Judgment: Why It Matters, How We Under-Appreciate It, And How It Can Be Developed

The meaning of Judgement as a skill

The skill of Judgment is the ability to accurately assess people and situations, despite various emotional pressures and cognitive biases.

Lot of people have amazing judgment skills. They can size up people and situations in just one quick glance (a.k.a. Coup d’œil). Napoleon had this skill.

The role of Judgment in Business success

“Making judgment calls (especially about people, strategy, and crises) is the essential job of a leader. With good judgment, little else matters; without good judgment, nothing else matters.”

The above quote is borrowed from a book (Judgment: How Winning Leaders Make Great Calls) by Warren Bennis and Noel Tichy. The 2 authors have each spent decades studying and teaching leadership and advising top CEOs such as Jack Welch and Howard Schultz.

A few great examples of sound business judgement are: Steve Jobs (Rationalizing apple’s product portfolio, deciding to go for exclusive distribution for Apple), Howard Schultz (closing all US stores to perfect the art of coffee making), and Jack Welch (Rationalizing GE’s corporate portfolio).

The role of Judgment in non-business situations

Don’t get the impression from the above examples that Judgment is a faculty that is only useful for the big decision-making situations described above. It is a faculty that is useful in every sphere of life. For instance:

  1. Choosing people you want to be with
  2. Choosing people you want to work with
  3. Assessing business situations (e.g. Is your business going to be disrupted soon?)
  4. Deciding quickly what is important and what is not

On this last instance above, Einstein’s example is very illustrative.

Einstein distilled his theory of relativity from all the clutter of electromagnetism prevalent in those days.


Well, over time, he had developed a sound judgment of what was essential and what was non-essential. He remarked:

“I soon learned to scent out what was able to lead to fundamentals and to turn aside from everything else, from the multitude of things that clutter up the mind.”

You can read more here.

BUT: Most people do not appreciate the power of the faculty of Judgment

Below are some observations that make me draw this conclusion:

1. We don’t train our kids on Judgment.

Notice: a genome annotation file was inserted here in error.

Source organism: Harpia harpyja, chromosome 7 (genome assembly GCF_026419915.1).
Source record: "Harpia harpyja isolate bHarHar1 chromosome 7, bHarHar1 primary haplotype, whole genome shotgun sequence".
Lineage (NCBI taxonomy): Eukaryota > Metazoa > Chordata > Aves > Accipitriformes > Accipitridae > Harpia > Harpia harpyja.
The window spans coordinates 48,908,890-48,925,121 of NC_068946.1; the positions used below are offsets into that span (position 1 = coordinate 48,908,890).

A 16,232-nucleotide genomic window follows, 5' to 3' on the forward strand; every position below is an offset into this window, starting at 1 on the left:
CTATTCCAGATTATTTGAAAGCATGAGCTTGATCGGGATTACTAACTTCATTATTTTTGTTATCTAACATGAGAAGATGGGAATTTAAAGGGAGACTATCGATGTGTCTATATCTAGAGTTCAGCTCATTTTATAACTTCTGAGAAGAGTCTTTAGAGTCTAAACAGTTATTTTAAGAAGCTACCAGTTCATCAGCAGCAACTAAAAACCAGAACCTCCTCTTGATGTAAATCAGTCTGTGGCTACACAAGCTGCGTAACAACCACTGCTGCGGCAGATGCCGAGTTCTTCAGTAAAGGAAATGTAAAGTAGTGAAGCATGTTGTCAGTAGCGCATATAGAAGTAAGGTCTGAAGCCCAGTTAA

We want the best for our kids. So, we end up taking their decisions ourselves. What to wear? What to eat? How to ride that bicycle? How to play? Whom to talk to? Whether to play with left hand or right hand?

2. Our schools also do not help us hone this faculty well.

I was in my engineering when I first heard about decision-making seriously! And then too, since I disliked the teacher, I made the mistake of disliking his teaching too!

Don’t get me wrong. We are indeed taught subjects such as Decision-making under uncertainty, etc. But I am not talking about decision-making in terms of analytical tools or frameworks. I am talking about decision-making in terms of developing it as a Mindset and as a Skill.

3. Our standard intelligence tests (such as IQ, GMAT, SAT, etc.) do not measure our faculty of Judgment adequately

In fact, this is the reason such tests are not indicative of our ability to achieve happiness and success in life!

You can read more on this here.

How we can hone this faculty

Judgment requires training your mind. With systematic practice, a person’s mind can be trained to assess anything. Here are the 2 basic steps:

  1. Identify what matters to you! What do you want to be able to judge? People? Situations?
  2. Continuously ‘train’ your mind’s neural network on all such people/situations. (If you are unfamiliar with neural networks, and are not getting what I mean by ‘training’, please read this.)

A few examples:

  1. Most females are very good in judging inappropriate male behavior. They can instantly tell if someone is ogling at them. How? Because, they train the neural networks of their minds to judge such people/situations. You can read more here.
  2. A great detective is awesome at judging crime situations. Poirot is a great (though fictitious) example. He instantly knows which clue to consider and which to ignore. How? Because he has trained his mind based on his past experiences
  3. An excellent traffic police man instantly knows which car driver is driving without adequate papers. How? He has trained his mind’s neural network on numerous past experiences.


The faculty of sound Judgment is a great faculty to have. We all can develop it. All we need is to first identify what judgment-situations matter to us, and then to train our mind gradually on all our experiences of those situations.

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